The Congress split in December 1907 at its Surat session. Simultaneously, revolutionary terrorism appeared in Bengal. And the two events were not unconnected.
There was great public debate and disagreement among the Moderates and the Extremists in the years 1905-07, even while working together against the Bengal Partition. The Extremists believed that the battle for freedom had begun as the people had been awakened. They felt that it was the time for the big push and that, the Modearates were a big drag on them. Most of them felt that the time had come to part company with the Extremists. Most Moderates led by Pherozeshah Mehta were equally determined on a split. They feared suprression by the British if they continued with the Extremists ways. Major spokesmen for the Moderates were Gokhale, Pherozshah Mehta while Lajpat Rai, Bal Gangadhar Tilak and Bipin Chandar were its main protagonists on the Extremists side. The British themselves wanted to weaken the Congress by making it split. Nothing could be more auspicious for them. The chain of events logically led to the split of the Congress in Surat in 1907.
Both the groups failed to gauge its consequences and thus misjudged its importance. Each group had its own misconceptions against the other and regarded it as its worst enemy. The British had won, at least temporarily. Most Moderates withdrew, having lost the respect of the Indian youth, who had expected them to deliver the goods. And the vast majority of politically conscious Indians extended their support to Tilak and other Extremists. After 1908, the national movement suffered a decline.
However, the end of 1907 saw the emergence of another strand in the fabric of the nationalist movement. Young men of Bengal took recourse to individual heroism and revolutionary terrorism (the term has been used without any negative implications and for want of a better term). This rise of revolutionary terrorism wa due to can be the inability of both the groups Moderates to provide an effective political programme to the youth who felt restless once their energies had been roused. That is when they took to assassinating unpopular British officials copying the methods of Russian and Irish nationalists. Such assassinations, they felt, would strike terror among the rulers and arouse the masses’ patriotism. All that was required was young people ready to make the supreme sacrifice at the altar of nationalism.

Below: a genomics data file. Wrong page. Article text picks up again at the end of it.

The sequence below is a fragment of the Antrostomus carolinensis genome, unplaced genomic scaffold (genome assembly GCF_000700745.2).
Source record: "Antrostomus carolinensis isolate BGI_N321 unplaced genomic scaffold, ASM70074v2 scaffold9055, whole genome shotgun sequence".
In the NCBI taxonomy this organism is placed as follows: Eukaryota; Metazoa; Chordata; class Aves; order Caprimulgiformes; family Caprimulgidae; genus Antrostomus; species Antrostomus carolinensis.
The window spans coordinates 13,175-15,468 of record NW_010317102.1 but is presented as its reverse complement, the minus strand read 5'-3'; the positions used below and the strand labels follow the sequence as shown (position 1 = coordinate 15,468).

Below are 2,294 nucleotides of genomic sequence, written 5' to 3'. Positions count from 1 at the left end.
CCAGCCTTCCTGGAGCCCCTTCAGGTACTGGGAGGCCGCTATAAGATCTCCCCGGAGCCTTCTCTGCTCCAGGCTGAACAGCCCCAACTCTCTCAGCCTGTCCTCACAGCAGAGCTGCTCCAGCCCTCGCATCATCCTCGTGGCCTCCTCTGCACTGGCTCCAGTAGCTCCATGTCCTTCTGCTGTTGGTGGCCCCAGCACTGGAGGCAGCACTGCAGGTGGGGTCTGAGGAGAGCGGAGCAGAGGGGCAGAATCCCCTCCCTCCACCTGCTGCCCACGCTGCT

Expectedly, it appealed to the idealism of the youth and many such young men joined them. Many examples of such individual heroic acts can be cited. In 1904, VD Savarkar organized a secret society of revolutionaries called the Abhinav Bharat. In 1907, an unsuccessful attempt was made on the life of the Lieutenant-Governor of Bengal. In April 1908, Prafful Chaki and Khudiram Bose threw a bomb at a carriage, which they believed, was carrying Kingsford, the unpopular judge at Muzaffarpur. Unfortunately, they killed two English ladies instead. Prafful Chaki shot himself dead while Khudiram Bose was hanged to death. Two other notable examples are Madan Lal Dhingra who killed Curzon-Wylie in London and Ras Behari Bose and Sachindra Nath Sanyal who attempted to kill Lord Hardinge.
Some revolutionaries established centres abroad also. Notable among such revolutionaries were Shyamji Krishanverma, VD Savarkar and Hardyal in London and Madame Bhikaji Cama and Ajit Singh in Europe.
Revolutionary terrorism gradually petered out. Lacking a mass base, despite individual heroism, the revolutionaries in secret groups, could not withstand opposition by the strong colonial state. But despite their small numbers and ultimate failures, they greatly contributed to nationalism. As a historian has put it,” they gave us back the pride of our manhood”.